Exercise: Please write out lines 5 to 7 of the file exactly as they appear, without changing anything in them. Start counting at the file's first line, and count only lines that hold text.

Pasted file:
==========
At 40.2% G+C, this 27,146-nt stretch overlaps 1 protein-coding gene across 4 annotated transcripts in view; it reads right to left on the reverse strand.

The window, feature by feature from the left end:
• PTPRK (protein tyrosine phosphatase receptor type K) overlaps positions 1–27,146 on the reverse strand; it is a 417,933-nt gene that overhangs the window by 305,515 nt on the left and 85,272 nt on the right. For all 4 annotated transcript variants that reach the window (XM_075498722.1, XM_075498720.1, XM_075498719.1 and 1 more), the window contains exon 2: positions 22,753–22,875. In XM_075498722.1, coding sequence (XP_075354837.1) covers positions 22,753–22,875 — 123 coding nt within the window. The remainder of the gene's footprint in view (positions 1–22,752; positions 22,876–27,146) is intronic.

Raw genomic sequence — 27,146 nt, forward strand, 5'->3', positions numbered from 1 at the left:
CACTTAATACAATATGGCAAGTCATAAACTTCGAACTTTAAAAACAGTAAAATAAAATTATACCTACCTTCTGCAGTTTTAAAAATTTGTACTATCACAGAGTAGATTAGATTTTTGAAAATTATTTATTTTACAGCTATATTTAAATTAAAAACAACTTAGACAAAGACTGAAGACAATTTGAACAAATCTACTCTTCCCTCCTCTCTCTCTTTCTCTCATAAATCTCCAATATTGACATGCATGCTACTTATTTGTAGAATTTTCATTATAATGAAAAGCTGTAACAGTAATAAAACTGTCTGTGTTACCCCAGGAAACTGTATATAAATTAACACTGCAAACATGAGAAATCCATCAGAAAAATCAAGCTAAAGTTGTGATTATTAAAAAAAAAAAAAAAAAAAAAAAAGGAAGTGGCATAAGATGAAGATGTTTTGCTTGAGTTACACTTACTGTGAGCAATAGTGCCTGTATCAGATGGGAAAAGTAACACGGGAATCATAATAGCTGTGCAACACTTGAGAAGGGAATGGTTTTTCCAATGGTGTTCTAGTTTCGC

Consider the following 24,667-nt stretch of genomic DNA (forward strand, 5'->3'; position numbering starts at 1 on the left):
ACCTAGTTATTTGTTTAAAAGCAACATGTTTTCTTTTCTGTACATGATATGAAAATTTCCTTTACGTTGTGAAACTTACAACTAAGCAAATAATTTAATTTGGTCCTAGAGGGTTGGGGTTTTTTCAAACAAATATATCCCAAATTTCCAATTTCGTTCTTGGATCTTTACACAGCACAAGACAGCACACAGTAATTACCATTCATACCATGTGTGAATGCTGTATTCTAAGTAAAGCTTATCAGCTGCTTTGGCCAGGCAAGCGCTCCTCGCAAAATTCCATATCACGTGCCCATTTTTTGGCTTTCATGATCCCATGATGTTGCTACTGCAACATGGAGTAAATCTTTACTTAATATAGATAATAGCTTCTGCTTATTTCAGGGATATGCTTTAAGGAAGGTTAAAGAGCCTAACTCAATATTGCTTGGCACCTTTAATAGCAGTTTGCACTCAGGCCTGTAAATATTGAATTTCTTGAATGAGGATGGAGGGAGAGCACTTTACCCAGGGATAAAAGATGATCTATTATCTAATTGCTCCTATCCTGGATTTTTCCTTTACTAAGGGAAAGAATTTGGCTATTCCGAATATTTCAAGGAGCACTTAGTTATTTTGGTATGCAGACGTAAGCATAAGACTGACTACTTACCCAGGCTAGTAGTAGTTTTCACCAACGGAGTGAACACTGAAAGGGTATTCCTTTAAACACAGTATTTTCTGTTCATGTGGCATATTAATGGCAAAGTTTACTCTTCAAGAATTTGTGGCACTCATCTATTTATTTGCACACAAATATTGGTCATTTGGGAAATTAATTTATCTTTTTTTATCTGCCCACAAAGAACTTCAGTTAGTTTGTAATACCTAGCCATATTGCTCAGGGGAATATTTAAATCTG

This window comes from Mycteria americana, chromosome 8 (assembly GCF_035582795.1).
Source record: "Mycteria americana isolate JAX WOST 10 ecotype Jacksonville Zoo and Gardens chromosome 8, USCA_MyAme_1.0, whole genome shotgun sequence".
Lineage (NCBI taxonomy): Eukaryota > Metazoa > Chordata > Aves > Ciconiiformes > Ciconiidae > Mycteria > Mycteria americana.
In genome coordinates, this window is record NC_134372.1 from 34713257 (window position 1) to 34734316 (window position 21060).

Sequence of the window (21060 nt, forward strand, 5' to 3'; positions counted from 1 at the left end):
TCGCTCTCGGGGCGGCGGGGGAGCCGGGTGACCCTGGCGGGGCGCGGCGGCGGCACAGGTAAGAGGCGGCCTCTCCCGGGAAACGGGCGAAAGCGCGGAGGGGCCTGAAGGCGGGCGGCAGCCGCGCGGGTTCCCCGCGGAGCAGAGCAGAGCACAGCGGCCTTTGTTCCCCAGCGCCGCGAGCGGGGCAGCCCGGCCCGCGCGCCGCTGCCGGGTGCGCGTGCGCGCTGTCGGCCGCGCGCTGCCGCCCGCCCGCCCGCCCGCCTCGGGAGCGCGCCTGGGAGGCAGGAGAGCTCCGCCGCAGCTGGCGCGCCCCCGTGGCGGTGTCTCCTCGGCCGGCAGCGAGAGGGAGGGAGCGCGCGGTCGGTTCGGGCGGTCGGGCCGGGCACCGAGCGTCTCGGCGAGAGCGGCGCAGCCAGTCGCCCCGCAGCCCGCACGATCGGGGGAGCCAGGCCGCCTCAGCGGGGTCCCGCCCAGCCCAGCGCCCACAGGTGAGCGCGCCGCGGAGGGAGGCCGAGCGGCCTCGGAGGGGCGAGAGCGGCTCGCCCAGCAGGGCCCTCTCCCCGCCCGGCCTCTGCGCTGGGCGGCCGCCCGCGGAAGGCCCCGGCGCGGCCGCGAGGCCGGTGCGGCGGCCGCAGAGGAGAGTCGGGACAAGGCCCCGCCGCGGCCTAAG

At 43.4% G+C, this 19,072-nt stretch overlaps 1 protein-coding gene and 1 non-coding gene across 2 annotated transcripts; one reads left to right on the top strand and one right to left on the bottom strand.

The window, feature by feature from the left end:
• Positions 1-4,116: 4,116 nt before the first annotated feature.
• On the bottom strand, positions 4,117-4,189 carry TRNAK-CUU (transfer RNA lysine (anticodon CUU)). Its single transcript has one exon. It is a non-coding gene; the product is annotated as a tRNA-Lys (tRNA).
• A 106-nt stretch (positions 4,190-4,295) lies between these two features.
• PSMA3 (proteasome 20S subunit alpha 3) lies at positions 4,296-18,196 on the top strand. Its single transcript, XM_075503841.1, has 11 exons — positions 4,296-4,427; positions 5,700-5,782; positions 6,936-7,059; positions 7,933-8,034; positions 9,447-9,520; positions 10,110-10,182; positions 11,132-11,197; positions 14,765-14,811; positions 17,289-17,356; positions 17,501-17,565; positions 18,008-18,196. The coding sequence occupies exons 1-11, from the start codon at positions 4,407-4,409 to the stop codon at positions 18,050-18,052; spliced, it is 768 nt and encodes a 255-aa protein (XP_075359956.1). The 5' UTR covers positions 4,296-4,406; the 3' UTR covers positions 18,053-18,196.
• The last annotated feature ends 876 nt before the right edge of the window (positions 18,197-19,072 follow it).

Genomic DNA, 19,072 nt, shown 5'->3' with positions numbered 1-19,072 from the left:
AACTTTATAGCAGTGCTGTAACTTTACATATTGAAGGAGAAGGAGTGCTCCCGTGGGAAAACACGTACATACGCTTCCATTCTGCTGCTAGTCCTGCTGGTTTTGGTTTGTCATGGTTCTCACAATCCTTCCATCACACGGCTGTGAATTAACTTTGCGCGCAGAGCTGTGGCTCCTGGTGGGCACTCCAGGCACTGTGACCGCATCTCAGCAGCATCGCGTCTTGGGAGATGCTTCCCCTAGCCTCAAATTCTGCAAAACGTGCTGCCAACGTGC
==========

CACTTAATACAATATGGCAAGTCATAAACTTCGAACTTTAAAAACAGTAAAATAAAATTATACCTACCTTCTGCAGTTTTAAAAATTTGTACTATCACAGAGTAGATTAGATTTTTGAAAATTATTTATTTTACAGCTATATTTAAATTAAAAACAACTTAGACAAAGACTGAAGACAATTTGAACAAATCTACTCTTCCCTCCTCTCTCTCTTTCTCTCATAAATCTCCAATATTGACATGCATGCTACTTATTTGTAGAATTTTCATTATAATGAAAAGCTGTAACAGTAATAAAACTGTCTGTGTTACCCCAGGAAACTGTATATAAATTAACACTGCAAACATGAGAAATCCATCAGAAAAATCAAGCTAAAGTTGTGATTATTAAAAAAAAAAAAAAAAAAAAAAAAGGAAGTGGCATAAGATGAAGATGTTTTGCTTGAGTTACACTTACTGTGAGCAATAGTGCCTGTATCAGATGGGAAAAGTAACACGGGAATCATAATAGCTGTGCAACACTTGAGAAGGGAATGGTTTTTCCAATGGTGTTCTAGTTTCGC

Consider the following 24,667-nt stretch of genomic DNA (forward strand, 5'->3'; position numbering starts at 1 on the left):
ACCTAGTTATTTGTTTAAAAGCAACATGTTTTCTTTTCTGTACATGATATGAAAATTTCCTTTACGTTGTGAAACTTACAACTAAGCAAATAATTTAATTTGGTCCTAGAGGGTTGGGGTTTTTTCAAACAAATATATCCCAAATTTCCAATTTCGTTCTTGGATCTTTACACAGCACAAGACAGCACACAGTAATTACCATTCATACCATGTGTGAATGCTGTATTCTAAGTAAAGCTTATCAGCTGCTTTGGCCAGGCAAGCGCTCCTCGCAAAATTCCATATCACGTGCCCATTTTTTGGCTTTCATGATCCCATGATGTTGCTACTGCAACATGGAGTAAATCTTTACTTAATATAGATAATAGCTTCTGCTTATTTCAGGGATATGCTTTAAGGAAGGTTAAAGAGCCTAACTCAATATTGCTTGGCACCTTTAATAGCAGTTTGCACTCAGGCCTGTAAATATTGAATTTCTTGAATGAGGATGGAGGGAGAGCACTTTACCCAGGGATAAAAGATGATCTATTATCTAATTGCTCCTATCCTGGATTTTTCCTTTACTAAGGGAAAGAATTTGGCTATTCCGAATATTTCAAGGAGCACTTAGTTATTTTGGTATGCAGACGTAAGCATAAGACTGACTACTTACCCAGGCTAGTAGTAGTTTTCACCAACGGAGTGAACACTGAAAGGGTATTCCTTTAAACACAGTATTTTCTGTTCATGTGGCATATTAATGGCAAAGTTTACTCTTCAAGAATTTGTGGCACTCATCTATTTATTTGCACACAAATATTGGTCATTTGGGAAATTAATTTATCTTTTTTTATCTGCCCACAAAGAACTTCAGTTAGTTTGTAATACCTAGCCATATTGCTCAGGGGAATATTTAAATCTG